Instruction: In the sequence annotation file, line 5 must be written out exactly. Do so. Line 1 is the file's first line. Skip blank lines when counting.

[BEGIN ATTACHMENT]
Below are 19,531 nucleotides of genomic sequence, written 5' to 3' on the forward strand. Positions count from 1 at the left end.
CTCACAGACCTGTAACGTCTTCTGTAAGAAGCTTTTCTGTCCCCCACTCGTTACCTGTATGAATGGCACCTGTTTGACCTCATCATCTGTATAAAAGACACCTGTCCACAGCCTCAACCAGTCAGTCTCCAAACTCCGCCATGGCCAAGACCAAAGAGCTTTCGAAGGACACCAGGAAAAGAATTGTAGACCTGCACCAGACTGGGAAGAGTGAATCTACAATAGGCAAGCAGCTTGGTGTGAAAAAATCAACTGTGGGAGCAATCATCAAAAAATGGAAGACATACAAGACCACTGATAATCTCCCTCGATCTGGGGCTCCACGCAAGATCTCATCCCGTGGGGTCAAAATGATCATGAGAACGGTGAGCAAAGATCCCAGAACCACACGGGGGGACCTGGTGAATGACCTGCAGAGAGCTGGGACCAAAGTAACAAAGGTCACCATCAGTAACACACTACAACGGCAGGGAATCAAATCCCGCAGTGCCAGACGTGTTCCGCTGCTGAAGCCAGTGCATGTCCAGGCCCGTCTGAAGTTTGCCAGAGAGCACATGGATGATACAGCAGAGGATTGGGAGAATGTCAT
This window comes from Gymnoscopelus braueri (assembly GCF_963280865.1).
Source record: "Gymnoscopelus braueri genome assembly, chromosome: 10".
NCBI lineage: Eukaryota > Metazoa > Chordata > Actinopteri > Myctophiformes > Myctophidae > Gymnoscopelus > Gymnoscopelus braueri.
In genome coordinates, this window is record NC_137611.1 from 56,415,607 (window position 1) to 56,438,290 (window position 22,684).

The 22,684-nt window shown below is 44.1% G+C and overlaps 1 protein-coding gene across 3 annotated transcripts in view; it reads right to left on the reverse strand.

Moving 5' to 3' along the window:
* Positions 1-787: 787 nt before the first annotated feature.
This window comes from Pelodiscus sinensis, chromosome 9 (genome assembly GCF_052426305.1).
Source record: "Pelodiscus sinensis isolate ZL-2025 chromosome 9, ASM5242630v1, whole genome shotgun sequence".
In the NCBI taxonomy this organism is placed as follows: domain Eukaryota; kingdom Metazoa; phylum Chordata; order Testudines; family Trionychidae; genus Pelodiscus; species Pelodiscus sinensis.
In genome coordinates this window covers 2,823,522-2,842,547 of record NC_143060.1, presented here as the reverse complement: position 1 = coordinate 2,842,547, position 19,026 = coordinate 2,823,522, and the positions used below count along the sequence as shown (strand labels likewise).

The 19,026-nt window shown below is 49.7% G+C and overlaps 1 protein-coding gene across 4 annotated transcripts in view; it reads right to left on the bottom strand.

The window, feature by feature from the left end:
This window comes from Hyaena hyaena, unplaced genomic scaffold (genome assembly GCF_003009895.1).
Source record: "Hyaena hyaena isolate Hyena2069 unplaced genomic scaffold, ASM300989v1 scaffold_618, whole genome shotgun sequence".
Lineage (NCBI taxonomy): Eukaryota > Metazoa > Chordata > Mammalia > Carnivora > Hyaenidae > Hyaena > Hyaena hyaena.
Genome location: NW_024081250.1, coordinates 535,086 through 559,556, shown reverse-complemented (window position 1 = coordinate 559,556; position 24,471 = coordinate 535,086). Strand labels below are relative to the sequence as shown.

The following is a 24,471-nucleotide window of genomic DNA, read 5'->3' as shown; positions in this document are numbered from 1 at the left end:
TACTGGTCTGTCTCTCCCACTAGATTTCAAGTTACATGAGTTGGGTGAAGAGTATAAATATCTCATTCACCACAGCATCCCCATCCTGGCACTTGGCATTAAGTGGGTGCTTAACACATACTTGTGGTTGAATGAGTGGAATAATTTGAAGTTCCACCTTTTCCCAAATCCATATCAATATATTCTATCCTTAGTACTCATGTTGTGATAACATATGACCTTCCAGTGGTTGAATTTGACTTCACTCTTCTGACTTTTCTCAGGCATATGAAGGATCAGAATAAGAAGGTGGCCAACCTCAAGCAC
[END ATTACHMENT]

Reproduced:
NCBI lineage: Eukaryota > Metazoa > Chordata > Actinopteri > Myctophiformes > Myctophidae > Gymnoscopelus > Gymnoscopelus braueri.